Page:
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Bandolier Bag: Gallery Label - Current


Minneapolis Institute of Arts



Institution Minneapolis Institute of Arts
In the Woodlands region there is a tradition of making bags and pouches to hold personal belongings. By the late 19th century, men frequently wore large, heavily beaded bags, sometimes two at a time, for dress occasions. A gashkibidagun, known in English as a bandolier bag, was far more important as a form of prestigious body decoration than as a functional object. In the Eastern Woodlands women had long decorated their family's clothing and accessories with porcupine-quill embroidery, a difficult art practiced only in North America. Made as gifts to close relatives, beaded bags and other decorated items of clothing represented both the closeness of family bonds and the skill of the maker. When glass beads from Europe became available through trade in the 19th century, women adapted their technique to new designs of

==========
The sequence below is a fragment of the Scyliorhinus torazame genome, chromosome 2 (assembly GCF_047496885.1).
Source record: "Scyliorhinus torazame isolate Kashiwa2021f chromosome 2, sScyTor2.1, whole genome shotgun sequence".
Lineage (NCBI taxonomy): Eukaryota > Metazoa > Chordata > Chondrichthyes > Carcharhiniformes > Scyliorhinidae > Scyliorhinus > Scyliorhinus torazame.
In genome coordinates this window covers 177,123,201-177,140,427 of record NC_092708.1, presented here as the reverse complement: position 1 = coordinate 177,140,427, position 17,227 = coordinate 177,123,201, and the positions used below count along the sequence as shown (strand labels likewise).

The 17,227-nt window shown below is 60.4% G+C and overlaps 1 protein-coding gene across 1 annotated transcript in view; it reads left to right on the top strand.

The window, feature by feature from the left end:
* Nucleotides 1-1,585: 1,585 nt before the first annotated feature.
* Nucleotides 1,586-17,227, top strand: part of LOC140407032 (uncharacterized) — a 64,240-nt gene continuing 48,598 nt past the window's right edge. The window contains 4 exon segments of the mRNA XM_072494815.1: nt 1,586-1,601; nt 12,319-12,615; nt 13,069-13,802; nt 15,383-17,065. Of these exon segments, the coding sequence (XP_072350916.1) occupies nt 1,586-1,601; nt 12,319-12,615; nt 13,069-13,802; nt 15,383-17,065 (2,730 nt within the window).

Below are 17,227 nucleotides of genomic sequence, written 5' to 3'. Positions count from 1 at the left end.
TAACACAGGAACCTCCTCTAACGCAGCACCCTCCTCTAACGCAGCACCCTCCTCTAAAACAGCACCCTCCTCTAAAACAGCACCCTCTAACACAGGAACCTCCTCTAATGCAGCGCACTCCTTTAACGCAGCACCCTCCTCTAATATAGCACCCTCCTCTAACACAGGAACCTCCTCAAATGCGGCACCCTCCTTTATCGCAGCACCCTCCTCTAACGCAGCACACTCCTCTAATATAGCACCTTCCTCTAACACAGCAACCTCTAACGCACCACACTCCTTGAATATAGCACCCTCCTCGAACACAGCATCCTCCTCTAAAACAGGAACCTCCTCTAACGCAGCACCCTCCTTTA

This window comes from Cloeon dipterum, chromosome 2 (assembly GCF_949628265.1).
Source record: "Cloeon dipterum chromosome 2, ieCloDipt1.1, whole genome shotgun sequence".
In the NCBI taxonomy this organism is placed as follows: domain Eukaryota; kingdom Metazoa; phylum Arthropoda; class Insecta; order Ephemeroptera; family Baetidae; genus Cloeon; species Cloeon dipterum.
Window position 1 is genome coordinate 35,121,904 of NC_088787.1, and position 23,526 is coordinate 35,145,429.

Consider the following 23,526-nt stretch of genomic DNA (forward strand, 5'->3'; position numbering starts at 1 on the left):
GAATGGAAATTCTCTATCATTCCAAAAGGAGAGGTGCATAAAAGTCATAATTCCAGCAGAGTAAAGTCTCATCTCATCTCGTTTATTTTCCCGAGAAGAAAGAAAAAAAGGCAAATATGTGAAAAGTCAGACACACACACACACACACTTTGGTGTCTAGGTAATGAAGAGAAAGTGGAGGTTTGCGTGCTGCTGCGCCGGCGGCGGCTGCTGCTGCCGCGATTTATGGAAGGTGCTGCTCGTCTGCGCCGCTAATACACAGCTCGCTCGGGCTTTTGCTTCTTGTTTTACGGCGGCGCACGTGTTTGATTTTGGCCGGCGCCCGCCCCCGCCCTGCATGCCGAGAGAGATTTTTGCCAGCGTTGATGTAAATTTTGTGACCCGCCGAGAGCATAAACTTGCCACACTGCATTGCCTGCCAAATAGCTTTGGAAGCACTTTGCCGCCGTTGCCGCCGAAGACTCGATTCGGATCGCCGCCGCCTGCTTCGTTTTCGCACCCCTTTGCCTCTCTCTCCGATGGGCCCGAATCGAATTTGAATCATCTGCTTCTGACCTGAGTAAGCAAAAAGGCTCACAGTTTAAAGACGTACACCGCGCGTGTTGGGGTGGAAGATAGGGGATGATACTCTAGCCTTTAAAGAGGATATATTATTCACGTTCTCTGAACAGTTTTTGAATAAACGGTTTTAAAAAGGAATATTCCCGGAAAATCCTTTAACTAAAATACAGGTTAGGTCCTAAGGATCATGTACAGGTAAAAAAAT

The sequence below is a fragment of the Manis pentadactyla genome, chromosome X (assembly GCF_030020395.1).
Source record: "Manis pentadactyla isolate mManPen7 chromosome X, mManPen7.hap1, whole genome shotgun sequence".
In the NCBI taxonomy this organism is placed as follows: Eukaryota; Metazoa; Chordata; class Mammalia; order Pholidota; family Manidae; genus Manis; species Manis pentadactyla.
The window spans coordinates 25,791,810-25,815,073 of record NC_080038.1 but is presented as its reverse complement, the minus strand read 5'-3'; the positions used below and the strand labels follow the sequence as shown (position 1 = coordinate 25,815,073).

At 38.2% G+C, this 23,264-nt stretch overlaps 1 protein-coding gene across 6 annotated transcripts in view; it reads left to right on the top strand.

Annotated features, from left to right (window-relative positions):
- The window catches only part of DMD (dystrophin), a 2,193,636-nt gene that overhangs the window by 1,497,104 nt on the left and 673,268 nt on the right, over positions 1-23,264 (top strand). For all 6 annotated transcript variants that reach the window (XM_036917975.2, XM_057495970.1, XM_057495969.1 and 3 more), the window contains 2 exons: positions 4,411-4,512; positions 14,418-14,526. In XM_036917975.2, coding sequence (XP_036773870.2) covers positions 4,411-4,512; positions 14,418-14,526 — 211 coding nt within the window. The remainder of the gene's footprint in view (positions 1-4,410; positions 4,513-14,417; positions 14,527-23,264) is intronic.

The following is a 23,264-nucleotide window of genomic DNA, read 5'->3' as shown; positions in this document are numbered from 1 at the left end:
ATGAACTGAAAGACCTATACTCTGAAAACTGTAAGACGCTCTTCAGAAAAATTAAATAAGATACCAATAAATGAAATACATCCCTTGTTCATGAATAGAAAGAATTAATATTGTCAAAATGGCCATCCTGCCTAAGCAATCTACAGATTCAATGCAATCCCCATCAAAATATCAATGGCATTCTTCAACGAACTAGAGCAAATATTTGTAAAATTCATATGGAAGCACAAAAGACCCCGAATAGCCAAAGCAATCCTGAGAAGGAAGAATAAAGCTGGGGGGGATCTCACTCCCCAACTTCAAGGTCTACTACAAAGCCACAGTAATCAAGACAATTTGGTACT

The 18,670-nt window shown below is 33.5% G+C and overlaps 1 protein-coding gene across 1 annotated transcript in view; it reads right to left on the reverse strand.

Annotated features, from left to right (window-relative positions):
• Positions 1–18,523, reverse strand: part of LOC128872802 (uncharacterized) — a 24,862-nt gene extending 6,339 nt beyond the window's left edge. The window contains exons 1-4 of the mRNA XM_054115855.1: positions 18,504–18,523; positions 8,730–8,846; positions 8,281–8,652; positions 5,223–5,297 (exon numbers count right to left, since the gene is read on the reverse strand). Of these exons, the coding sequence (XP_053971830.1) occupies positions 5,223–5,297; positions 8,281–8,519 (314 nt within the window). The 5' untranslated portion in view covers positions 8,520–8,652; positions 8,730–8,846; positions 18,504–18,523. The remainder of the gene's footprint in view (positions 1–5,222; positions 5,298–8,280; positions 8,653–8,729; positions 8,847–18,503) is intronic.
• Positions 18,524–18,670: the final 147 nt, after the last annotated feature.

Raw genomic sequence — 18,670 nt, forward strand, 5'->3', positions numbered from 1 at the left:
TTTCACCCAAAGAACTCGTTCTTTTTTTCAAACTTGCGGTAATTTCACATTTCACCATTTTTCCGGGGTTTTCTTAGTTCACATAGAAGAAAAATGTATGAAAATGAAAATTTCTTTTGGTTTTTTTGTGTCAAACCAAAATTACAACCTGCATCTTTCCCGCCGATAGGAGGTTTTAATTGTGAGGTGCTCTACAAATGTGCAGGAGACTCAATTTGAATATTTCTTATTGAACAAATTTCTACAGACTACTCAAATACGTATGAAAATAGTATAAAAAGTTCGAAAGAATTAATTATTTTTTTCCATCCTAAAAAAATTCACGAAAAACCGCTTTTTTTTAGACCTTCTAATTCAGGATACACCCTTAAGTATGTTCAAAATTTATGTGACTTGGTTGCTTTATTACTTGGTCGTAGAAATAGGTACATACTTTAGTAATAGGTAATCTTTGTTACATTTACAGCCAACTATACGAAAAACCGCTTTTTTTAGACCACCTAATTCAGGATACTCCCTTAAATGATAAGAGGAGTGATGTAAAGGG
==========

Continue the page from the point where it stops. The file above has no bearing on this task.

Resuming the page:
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Type: Commentary, Gallery Label - Current
Source: Minneapolis Institute of Arts
Rights: Copyright Minneapolis Institute of Arts
Added to Site: November 21, 2009